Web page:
The November ballot gives voters 11 opportunities to make law. The initiative process was created a century ago to counter the power of giant corporations and other special interests. Nowadays, many ballot measures are sponsored by giant corporations and other special interests. Let the voter, like the buyer, beware.
Yes on 30.
I support Governor Brown’s bold plan for temporary taxes to fund schools and colleges and reduce the state’s debt. After years of draconian cuts, this measure would increase personal income taxes on high-income taxpayers (above $250,000) for seven years and sales taxes (by one-quarter of 1 percent) for four years. The alternative is to close schools, increase class sizes, and raise tuition at UC, CSU, and community colleges. My SDSU students have seen their fees double every four years.
No on 38.
This alternative strategy for school funding would raise personal income taxes through 2024 on most California taxpayers on a sliding scale. If both measures pass, the one with more votes becomes law. If you are not sure which measure is best, vote for both.
No on 32.
Although presented as a “reform” that will reduce the power of “special interests,” this fraudulent anti-union measure, by prohibiting payroll deductions, would silence union members while allowing right-leaning super-PACs to spend as much as they like on political campaigns. As unions constitute the major progressive voice in state and local politics, Prop 32 would tilt the playing field substantially to the right for decades to come. Business interests already outspend organized labor by 15 to 1. Two previous similar attempts to silence unions were defeated in 1998 and 2005.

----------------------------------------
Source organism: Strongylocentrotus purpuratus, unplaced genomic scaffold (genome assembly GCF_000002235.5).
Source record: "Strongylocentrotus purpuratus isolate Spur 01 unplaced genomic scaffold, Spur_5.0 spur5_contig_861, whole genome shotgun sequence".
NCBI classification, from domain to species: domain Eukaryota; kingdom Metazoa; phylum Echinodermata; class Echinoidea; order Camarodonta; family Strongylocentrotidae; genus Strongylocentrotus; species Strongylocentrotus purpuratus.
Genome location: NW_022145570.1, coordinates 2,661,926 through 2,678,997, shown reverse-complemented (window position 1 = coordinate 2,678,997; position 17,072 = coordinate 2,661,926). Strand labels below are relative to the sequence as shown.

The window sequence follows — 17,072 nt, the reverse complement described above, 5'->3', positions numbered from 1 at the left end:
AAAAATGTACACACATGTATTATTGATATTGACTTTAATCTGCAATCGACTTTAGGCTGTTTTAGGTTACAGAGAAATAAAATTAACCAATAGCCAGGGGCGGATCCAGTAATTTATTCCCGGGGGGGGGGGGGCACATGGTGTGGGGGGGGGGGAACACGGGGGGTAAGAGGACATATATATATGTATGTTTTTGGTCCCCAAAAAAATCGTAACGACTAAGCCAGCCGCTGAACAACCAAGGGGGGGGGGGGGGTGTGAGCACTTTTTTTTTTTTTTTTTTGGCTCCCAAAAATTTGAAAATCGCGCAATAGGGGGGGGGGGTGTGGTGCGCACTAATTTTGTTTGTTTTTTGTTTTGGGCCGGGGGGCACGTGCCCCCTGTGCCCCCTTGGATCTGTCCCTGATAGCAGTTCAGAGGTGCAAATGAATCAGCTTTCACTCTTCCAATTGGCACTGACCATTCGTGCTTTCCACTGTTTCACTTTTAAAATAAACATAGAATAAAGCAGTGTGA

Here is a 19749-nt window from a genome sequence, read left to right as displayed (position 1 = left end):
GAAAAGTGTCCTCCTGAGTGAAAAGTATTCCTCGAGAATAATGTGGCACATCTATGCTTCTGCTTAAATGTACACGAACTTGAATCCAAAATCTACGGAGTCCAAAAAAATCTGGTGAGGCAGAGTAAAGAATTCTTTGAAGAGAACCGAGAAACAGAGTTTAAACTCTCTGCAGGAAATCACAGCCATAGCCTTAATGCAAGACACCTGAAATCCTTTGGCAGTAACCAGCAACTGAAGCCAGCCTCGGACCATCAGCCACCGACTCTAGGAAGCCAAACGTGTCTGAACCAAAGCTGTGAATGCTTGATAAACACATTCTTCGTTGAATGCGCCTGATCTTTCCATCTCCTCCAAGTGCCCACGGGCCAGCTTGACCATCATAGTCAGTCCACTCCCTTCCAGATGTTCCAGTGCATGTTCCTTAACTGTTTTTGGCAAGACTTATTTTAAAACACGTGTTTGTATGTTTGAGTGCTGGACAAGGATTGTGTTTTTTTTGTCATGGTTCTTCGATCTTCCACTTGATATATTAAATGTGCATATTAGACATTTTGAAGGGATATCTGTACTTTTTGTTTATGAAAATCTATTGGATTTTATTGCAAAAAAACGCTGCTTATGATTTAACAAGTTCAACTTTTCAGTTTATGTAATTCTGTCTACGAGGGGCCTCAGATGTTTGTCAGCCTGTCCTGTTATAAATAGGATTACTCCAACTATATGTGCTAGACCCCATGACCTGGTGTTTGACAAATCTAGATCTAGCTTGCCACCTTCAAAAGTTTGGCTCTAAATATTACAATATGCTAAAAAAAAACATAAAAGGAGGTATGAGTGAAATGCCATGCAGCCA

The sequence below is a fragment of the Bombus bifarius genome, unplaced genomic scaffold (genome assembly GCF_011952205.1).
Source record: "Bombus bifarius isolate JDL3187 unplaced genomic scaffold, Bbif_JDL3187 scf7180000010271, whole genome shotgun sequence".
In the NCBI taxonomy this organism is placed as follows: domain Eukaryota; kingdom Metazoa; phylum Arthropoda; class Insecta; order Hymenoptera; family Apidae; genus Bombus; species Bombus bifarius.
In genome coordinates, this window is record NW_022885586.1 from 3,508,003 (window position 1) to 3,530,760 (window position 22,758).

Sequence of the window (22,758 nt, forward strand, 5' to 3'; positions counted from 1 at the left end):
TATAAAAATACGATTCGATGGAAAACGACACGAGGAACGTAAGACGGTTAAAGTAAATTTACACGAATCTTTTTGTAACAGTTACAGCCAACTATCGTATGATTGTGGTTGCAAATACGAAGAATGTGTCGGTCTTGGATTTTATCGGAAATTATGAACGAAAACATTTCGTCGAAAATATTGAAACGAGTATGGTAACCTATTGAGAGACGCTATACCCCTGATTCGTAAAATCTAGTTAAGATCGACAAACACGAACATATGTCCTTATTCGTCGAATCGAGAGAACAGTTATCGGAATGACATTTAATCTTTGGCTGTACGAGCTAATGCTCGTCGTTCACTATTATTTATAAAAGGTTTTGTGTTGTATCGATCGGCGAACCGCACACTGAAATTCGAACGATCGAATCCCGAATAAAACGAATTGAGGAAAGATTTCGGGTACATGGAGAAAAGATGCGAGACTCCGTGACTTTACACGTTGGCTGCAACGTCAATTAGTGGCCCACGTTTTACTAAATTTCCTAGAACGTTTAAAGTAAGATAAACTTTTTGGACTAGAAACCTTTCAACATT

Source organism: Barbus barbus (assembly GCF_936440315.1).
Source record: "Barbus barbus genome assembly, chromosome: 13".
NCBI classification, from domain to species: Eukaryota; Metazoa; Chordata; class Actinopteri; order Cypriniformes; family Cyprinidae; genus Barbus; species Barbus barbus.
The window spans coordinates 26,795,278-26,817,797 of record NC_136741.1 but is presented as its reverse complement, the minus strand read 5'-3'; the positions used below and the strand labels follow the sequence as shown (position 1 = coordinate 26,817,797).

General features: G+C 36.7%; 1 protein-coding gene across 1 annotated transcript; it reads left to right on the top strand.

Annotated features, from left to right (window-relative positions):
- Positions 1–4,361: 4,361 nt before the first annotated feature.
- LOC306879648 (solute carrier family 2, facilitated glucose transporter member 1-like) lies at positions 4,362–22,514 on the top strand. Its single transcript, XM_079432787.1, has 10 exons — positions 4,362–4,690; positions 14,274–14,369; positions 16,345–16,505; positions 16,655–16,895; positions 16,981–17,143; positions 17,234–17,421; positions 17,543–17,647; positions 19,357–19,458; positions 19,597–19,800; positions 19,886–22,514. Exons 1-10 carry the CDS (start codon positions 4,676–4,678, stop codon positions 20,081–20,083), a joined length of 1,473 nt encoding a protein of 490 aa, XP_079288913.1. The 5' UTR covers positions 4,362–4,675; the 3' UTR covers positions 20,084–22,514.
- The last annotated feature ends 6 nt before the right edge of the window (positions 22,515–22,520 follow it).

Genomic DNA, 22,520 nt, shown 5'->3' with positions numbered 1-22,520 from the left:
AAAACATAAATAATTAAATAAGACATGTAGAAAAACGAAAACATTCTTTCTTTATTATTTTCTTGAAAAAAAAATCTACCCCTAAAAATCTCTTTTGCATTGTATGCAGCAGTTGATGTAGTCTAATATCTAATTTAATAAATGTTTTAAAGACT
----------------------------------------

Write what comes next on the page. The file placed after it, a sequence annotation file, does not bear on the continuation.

Yes on 34.
In the July 26 column, I endorsed this measure that abolishes the death penalty but assures that those who commit the most horrible crimes be imprisoned for life without parole — and be required to make restitution. Capital punishment is expensive, costing the state about $300 million per execution.
Yes on 36.
This measure would revise the three-strikes law to impose a life sentence only when the new felony conviction is serious or violent, while maintaining the life sentence if prior convictions were for rape, murder, or child molestation. As with Prop 34, the fiscal impact is huge, saving California $70 to 90 million annually in prison and parole costs. That’s why, for the first time I can remember, I am on the same side of an issue as anti-tax crusader Grover Norquist.
Gordon Clanton teaches Sociology at San Diego State University.
He welcomes comments at email@example.com.
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